Denver and surrounding areas are filling to the brim with spaces for creatives of all backgrounds to innovate- which introduces to our story a small retail space, tucked inside a Denver hotel, bringing consumers and makers together under one roof. Eyes Open Project, nestled within Denver’s River North Art District (RINO for short), offers something that not a lot of traditional retailers can – the opportunity to encounter independent makers and the unique beautiful and interesting things they make.
Eyes Open is home to a myriad of different curios, clothing and other goods with an emphasis on one thing- to introduce thoughtfully produced goods to the Denver public. The makers movement comprises an essential component to the workings here at Eyes Open as we aim to provide an outlet where small designers, artisans and various other makers can showcase their work. Names that have made a home within our walls include Winter Session (a Denver Based leather and canvas goods operation that you can see in the image here on the left at work in their studio in Denver, Colorado), Mur by Ayca – scarves featuring hand-drawn artwork, and various other small makers like High Society Jewelry, Hygge Life, and Wooly Wax candles.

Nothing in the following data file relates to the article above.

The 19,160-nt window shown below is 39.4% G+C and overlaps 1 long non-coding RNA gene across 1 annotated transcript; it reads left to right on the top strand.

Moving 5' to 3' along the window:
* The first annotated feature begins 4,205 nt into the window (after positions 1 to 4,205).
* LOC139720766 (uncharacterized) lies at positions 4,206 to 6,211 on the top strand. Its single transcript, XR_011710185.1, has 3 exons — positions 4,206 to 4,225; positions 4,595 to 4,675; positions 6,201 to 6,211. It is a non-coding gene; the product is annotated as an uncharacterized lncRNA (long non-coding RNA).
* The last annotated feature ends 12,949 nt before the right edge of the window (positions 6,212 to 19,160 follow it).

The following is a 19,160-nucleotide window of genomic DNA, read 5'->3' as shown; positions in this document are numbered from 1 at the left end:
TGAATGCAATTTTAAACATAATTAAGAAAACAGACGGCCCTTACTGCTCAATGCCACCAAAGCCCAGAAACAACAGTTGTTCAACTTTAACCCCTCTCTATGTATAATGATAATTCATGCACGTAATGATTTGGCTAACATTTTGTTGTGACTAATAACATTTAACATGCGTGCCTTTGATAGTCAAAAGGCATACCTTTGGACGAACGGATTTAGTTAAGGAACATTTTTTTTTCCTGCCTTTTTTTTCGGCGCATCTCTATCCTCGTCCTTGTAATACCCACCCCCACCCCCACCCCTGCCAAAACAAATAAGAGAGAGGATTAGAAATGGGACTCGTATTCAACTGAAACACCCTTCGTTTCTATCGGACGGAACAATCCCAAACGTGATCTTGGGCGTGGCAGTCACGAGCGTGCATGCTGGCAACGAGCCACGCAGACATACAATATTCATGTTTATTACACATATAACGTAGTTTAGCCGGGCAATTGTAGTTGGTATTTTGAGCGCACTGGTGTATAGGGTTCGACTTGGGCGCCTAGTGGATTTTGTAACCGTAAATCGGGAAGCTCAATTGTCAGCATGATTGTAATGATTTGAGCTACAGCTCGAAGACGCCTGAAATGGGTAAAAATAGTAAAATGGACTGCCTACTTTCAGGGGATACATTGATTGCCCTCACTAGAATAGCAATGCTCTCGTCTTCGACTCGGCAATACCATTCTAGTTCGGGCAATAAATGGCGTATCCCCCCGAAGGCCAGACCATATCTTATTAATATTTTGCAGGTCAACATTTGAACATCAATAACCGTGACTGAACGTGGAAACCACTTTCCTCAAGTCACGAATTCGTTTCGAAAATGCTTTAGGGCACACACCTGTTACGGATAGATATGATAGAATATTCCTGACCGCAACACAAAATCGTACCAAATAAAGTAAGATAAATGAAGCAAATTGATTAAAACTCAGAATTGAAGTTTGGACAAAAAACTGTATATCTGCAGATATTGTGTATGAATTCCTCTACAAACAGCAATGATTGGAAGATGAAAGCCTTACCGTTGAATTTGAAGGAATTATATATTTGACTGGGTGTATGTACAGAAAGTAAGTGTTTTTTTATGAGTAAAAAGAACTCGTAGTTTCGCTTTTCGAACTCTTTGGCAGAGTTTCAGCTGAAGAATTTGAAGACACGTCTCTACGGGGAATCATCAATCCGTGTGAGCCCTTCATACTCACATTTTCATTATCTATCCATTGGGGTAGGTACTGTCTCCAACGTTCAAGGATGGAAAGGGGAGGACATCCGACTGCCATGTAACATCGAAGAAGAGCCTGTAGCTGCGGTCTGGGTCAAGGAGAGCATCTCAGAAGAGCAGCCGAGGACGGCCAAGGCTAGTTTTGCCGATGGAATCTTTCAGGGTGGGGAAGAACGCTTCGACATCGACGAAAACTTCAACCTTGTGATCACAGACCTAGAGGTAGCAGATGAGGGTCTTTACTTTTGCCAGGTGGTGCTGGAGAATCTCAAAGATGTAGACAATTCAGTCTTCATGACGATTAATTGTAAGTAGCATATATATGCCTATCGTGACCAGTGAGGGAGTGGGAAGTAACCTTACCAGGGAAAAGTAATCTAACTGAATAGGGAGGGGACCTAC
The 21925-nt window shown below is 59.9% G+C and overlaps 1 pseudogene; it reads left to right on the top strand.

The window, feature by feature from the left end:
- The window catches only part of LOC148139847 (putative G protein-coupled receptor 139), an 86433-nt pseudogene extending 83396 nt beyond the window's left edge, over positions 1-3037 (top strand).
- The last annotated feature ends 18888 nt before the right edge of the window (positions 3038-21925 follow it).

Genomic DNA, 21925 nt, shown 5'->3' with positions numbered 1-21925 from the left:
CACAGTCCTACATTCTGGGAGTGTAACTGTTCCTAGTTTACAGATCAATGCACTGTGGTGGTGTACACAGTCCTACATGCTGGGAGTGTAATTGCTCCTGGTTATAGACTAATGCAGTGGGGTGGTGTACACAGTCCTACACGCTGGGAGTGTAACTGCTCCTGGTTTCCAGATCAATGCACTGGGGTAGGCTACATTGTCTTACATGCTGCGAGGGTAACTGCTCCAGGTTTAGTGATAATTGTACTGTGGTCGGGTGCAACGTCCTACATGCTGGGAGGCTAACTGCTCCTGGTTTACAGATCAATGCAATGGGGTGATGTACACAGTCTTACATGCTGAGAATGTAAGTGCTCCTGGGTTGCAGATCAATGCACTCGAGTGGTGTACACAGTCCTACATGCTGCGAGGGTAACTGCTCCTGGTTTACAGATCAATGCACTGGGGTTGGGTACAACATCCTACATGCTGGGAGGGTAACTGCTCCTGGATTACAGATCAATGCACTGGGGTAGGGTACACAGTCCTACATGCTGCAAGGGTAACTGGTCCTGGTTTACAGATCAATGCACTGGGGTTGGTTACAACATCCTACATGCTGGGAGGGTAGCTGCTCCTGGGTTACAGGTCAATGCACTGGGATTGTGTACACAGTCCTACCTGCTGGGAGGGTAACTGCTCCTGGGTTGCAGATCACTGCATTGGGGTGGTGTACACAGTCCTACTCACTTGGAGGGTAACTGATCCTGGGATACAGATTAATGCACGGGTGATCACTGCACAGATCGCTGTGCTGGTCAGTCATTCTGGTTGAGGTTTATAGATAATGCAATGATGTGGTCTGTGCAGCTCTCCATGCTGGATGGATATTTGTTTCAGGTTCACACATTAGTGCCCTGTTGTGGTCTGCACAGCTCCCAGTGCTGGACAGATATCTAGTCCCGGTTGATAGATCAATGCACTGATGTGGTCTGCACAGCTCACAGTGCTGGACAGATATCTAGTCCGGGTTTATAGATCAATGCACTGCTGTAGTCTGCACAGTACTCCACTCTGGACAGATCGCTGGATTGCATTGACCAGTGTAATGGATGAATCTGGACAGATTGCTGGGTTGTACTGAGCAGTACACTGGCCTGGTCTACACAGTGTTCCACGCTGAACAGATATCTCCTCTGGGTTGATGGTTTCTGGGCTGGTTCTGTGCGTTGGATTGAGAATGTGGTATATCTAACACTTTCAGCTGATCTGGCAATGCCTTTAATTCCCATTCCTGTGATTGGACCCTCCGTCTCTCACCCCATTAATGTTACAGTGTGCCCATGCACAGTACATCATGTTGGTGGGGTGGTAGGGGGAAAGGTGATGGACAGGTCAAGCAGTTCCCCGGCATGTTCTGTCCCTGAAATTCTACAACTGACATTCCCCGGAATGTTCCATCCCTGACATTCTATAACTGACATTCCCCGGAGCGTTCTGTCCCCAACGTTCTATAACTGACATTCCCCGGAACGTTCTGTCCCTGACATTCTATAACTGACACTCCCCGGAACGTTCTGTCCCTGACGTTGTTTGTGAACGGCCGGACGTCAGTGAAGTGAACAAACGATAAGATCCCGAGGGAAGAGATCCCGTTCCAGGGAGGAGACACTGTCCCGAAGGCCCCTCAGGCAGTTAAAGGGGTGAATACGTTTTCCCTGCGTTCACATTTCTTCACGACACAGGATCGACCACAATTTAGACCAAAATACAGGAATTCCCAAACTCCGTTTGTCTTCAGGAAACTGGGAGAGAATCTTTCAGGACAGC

Eyes Open plans to further our collection of small designers as well. American based textile company Artex (Based in Westfield, N.J) has been manufacturing knitwear like scarves and beanies in the U.S. since 1926 and is one of the largest producers of knit hats in America. Artex began its operation by producing trimming goods for the fast-growing Philadelphia apparel industry and soon after In the 60’s moved to producing cotton and wool ties. As the knit ties trend faded out of style, Artex moved to producing knit hats which, to this day, remains to be their specialty. Eyes Open is excited to carry Artex knitwear in the near future.
Rachel of Wooly Wax, in her studio in Denver, Colorado.
Mosser Glass will be another future addition to Eyes Open. Mosser’s story goes back more than half a century with a young glassmaker, Tom Mosser, and his drive to follow in his father’s footsteps. He created his own glassware business - for which he began collecting various supplies and equipment - a process that took him over 5 years- and officially opened in 1971. Using traditional techniques that he learned from his father Tom began creating unique and modern designs. Today Mosser Glass remains a family run operation that blends style, function, and tradition
The Makers Movement wouldn’t be complete without its social and communal nature however, and neither are we at Eyes Open Project. In addition to our more retail focused space we will be introducing various workshops and panels that are meant to highlight our makers. Our Maker’s Series, which will launch in March of this year, will host some of our very own Colorado based artisans like embroiderer Carly Owens, Rachel of Wooly Wax candles, Alyssa of Heritage & Bloom, and Emily of Pazful Designs. On the right is work by Carly Owens. Her Goldwork Eye Brooch w/ Pearls + Crystals is delicately goldwork embroidered by hand, stitched onto a merino wool blend backing.
At Eyes Open Project we are dedicated to our makers – people that challenge our oftentimes mass-produced consumer culture through creativity, innovation, and unrelenting passion for their craft.
Written by maker and artist, Megan Rohrberg